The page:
Fisheries and Oceans Canada says it will hire 135 research scientists, biologists, oceanographers and technicians in its largest single recruitment toward restoring ocean science.
"This is a smart and meaningful investment, which will allow us to make better, science-based decisions to sustain our fisheries and protect our aquatic environment," Fisheries Minister Hunter Tootoo said in a statement Wednesday
The announcement marks a change of direction after years of criticism by the scientific community, which accused Ottawa of cutting more than 2,000 science jobs and closing research facilities.
"Today's investment highlights the Government of Canada's commitment to science, evidence-based decision making, and to using science to answer questions that are relevant and important to Canadians," said Kirsty Duncan, minister of Science as she and Tootoo spoke to students at the Canadian Museum of Nature in Ottawa.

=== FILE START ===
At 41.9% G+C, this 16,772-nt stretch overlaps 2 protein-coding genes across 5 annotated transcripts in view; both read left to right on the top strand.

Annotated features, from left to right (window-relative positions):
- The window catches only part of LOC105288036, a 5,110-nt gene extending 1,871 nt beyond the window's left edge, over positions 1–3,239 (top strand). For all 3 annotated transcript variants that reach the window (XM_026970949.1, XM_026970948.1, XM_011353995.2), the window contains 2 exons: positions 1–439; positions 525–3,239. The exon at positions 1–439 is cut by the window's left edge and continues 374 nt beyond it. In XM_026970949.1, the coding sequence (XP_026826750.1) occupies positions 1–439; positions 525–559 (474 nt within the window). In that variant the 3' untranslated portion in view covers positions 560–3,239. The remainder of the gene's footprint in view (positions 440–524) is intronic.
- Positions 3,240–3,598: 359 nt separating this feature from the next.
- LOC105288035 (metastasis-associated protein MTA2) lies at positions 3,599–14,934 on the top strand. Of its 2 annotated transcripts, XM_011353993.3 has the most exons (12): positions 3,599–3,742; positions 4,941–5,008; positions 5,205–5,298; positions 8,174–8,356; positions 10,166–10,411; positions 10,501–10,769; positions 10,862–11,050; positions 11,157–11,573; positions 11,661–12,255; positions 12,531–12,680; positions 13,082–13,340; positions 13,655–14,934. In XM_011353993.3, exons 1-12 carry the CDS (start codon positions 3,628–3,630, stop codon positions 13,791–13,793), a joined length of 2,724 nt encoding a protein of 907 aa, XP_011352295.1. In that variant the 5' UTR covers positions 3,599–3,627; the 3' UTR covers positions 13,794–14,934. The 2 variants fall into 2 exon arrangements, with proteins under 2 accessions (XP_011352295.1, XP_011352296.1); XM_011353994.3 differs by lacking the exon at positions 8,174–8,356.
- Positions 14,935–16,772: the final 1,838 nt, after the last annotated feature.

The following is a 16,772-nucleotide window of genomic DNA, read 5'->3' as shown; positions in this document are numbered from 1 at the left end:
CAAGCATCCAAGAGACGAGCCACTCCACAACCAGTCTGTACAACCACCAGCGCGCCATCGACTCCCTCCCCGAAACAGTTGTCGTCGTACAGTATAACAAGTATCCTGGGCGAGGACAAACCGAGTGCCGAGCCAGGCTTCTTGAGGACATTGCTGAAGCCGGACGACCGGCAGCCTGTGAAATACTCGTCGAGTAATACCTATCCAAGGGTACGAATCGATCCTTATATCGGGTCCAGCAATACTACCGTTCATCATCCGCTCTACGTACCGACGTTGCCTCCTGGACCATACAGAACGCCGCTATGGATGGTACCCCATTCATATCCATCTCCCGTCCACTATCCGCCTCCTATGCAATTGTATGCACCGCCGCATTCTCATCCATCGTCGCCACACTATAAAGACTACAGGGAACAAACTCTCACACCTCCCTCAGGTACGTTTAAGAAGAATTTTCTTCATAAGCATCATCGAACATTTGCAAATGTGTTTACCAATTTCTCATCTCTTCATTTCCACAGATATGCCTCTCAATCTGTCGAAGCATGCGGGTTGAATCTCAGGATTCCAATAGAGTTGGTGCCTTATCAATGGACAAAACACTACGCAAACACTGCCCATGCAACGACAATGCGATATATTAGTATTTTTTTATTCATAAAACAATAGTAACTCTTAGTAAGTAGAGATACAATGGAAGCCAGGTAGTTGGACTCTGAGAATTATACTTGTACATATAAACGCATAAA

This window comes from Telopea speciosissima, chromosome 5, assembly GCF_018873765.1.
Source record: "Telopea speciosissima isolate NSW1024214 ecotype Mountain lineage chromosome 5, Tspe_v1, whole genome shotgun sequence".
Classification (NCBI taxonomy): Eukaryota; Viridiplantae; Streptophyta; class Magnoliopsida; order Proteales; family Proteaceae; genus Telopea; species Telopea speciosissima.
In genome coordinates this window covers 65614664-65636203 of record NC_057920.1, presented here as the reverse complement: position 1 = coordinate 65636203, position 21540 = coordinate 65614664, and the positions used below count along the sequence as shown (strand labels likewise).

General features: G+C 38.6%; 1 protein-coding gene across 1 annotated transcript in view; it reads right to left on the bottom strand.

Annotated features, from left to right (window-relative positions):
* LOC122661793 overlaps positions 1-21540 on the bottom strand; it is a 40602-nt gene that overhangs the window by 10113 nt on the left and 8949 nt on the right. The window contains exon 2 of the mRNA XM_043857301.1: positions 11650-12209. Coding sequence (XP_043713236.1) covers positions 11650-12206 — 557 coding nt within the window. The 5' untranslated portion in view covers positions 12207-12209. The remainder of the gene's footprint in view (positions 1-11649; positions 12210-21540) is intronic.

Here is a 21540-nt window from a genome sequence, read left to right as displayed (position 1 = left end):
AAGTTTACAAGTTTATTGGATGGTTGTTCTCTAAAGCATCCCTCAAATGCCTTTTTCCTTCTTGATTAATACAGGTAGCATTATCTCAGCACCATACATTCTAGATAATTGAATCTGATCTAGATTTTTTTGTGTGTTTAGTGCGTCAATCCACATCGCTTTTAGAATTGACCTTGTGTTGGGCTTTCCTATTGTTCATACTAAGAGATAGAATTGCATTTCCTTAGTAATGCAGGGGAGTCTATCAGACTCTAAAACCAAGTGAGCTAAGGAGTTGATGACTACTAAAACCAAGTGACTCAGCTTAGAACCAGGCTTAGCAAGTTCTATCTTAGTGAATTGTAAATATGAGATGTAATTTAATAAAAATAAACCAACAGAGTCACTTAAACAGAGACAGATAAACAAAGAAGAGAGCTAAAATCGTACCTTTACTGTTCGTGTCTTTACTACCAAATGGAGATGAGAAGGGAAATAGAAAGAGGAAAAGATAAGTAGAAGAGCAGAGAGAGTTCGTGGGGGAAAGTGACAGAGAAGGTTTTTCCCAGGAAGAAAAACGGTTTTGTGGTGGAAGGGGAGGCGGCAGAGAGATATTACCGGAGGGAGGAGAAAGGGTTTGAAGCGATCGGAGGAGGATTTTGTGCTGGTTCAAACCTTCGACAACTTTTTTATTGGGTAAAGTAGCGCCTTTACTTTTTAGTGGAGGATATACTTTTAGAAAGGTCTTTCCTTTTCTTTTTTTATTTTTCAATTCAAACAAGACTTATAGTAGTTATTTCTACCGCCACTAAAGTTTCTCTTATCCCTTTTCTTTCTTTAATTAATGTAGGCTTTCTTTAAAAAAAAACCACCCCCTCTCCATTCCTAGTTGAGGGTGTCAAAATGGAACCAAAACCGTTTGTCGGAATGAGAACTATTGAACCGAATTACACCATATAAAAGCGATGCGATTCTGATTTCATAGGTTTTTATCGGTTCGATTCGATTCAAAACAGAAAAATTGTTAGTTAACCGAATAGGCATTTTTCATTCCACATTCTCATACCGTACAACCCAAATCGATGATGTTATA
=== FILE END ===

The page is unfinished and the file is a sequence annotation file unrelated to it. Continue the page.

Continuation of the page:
The statement said the fisheries department will also acquire "new and innovative technologies, including state-of-the-art acoustic and remote sensing technologies and high performance lab equipment to better monitor our fish stocks and changing ocean conditions."
The $197 million needed to pay for all this is included in Budget 2016, according to the federal ministers.
Areas of research will include stock assessments on marine mammals, as well as Atlantic and Pacific salmon and sustainable aquaculture.
Work will also be done on "ecosystem stressors" like underwater noise pollution and the effect of plastics on sea life.
Job postings will be put online on jobs.gc.ca in the coming days.
With my colleague, Minister Kirsty Duncan @ Museum of Nature for our big science announcement this a.m...on YouTube pic.twitter.com/MuxUM6Oxu8— @HunterTootoo